Book Review: Adrian Simcox Does NOT Have a Horse

Marcy Campbell's first picture book is fun, touching, and energetic.

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Adrian Simcox Does NOT Have a Horse is the picture-book-debut of dreams. Campbell's writing is artful, vivid, and poignant, and Corinna Luyken's illustrations capture the swirling tenderness of the story.  

Here is a description from the publisher:

Adrian Simcox tells anyone who will listen that he has a horse--the best and most beautiful horse anywhere.

But Chloe does NOT believe him. Adrian Simcox lives in a tiny house. Where would he keep a horse? He has holes in his shoes. How would he pay for a horse?

The more Adrian talks about his horse, the angrier Chloe gets. But when she calls him out at school and even complains about him to her mom, Chloe doesn't get the vindication she craves. She gets something far more important.

Right away, the title and premise were enough to intrigue me. But the most interesting (and my favorite) thing about Adrian Simcox is that it's a picture book told in the first person. And that person is NOT Adrian Simcox. 

Chloe, who is skeptical of Adrian's horse stories, is our narrator. Chloe herself is another highlight of this book. She is impatient with Adrian, and impulsive. She is a little harsher than she means to be when she feels the truth is at stake. This sort of imperfect protagonist, like Campbell's first-person narration, is unusually complex for a picture book, and even more impressive is that it works. Chloe's story teaches kids that it's okay to make mistakes, as long as you work to better understand those around you.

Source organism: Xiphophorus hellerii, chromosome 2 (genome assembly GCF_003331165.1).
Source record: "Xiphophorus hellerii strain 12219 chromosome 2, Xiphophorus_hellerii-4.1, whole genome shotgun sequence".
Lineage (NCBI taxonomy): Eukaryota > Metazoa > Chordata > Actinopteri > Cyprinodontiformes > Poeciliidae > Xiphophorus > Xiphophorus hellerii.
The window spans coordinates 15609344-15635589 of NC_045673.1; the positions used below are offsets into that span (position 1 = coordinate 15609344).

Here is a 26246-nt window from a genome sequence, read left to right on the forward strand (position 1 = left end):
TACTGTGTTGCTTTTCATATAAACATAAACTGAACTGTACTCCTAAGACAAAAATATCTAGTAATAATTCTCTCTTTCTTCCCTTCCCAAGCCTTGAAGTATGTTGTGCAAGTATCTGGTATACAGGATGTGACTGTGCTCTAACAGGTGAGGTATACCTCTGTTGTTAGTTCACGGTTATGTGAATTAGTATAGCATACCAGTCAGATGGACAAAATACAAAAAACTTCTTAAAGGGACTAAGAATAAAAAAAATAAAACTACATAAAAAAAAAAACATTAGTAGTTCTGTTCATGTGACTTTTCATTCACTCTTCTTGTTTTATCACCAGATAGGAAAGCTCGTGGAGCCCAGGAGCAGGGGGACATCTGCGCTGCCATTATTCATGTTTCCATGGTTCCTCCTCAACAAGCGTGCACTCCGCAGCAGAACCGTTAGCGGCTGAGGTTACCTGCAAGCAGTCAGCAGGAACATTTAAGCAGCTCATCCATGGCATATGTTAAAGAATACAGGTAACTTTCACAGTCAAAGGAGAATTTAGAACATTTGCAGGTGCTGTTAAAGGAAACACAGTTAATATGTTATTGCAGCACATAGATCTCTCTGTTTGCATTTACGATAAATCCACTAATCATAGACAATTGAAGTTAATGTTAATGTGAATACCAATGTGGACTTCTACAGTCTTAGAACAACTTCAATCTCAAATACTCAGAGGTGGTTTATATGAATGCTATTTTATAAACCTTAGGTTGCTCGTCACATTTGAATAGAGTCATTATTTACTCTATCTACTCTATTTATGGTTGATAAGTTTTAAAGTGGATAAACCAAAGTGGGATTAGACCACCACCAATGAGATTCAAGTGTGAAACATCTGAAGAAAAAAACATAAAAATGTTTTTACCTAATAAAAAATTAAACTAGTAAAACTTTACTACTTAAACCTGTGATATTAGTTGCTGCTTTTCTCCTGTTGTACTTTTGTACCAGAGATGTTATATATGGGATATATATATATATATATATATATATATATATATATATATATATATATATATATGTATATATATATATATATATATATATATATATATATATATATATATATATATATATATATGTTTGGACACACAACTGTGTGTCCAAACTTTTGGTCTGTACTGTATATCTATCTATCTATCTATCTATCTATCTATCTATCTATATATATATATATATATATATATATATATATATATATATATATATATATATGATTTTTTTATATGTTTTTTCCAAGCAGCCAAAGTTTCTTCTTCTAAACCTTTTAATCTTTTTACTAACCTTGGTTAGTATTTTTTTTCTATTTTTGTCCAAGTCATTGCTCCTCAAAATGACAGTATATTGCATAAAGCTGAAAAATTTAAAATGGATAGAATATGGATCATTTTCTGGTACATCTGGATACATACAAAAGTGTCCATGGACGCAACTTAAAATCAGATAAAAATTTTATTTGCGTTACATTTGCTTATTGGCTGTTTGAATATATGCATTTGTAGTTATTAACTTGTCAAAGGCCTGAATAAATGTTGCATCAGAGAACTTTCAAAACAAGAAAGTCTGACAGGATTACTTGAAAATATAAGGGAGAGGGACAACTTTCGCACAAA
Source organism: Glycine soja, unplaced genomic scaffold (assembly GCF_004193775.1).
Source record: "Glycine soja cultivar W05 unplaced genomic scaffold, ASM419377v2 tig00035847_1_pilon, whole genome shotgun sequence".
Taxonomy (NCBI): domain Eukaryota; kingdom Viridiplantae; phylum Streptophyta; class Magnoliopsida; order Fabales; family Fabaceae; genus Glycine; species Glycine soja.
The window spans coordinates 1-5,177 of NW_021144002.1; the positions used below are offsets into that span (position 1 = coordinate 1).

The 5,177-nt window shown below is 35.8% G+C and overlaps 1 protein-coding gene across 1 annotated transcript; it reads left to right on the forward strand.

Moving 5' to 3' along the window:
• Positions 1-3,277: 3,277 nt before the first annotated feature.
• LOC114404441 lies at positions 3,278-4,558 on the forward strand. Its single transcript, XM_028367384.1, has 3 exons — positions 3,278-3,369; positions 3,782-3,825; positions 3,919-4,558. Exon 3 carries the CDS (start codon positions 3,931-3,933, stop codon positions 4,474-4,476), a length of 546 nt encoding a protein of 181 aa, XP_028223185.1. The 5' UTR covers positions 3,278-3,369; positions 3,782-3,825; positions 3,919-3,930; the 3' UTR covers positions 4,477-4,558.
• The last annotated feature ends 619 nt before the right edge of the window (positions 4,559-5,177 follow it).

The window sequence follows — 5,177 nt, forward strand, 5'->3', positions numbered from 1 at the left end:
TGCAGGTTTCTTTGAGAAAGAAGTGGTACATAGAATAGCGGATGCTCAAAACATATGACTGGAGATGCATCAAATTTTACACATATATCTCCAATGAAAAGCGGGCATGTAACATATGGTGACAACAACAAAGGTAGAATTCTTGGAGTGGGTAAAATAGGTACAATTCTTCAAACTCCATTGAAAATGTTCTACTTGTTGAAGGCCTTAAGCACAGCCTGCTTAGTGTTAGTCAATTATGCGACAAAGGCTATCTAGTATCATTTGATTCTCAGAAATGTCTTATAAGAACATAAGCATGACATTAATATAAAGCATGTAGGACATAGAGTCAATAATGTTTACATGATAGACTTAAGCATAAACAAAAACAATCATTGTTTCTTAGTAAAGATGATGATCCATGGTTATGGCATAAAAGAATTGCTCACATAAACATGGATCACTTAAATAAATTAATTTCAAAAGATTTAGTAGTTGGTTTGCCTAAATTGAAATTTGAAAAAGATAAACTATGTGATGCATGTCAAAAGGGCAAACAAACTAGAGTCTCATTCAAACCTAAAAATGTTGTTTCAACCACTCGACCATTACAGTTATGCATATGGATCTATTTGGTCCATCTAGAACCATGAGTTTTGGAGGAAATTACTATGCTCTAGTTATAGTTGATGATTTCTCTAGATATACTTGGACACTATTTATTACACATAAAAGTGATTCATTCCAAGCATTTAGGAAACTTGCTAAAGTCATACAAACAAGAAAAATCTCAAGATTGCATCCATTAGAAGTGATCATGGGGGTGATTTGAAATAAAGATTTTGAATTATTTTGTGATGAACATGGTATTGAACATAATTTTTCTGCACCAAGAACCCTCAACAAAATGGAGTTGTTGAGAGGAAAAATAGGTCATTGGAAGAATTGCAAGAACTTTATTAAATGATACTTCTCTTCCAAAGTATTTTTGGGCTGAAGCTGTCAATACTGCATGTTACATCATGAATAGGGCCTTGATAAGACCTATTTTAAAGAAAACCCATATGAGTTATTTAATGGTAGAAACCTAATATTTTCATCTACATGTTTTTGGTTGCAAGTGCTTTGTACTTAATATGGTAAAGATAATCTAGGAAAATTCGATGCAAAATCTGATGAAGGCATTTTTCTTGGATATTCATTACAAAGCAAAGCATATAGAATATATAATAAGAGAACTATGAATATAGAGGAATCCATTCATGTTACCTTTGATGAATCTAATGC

This book would be great for reading aloud, not only because of the beautiful cadence, but because its humor manages to be both matter-of-fact and whimsical. Campbell's dialogue feels natural and rhythmic, and every character's lines practically pop off the page. The story contains a variety of emotions that would make for a lively and entertaining story time. 

Corinna Luyken's illustrations are stunning and organic with pops of color. Her wild lines and earthy tones provide an energetic and free-feeling setting for the story. She perfectly captures the world as it looks to us when we are children, imagining, learning, reacting, and trying to understand.  

So basically, I love this book, and I think you will, too. We have a small supply of signed copies available at The Story Shop, so come by and grab them before they're gone! 

As always, happy reading. 

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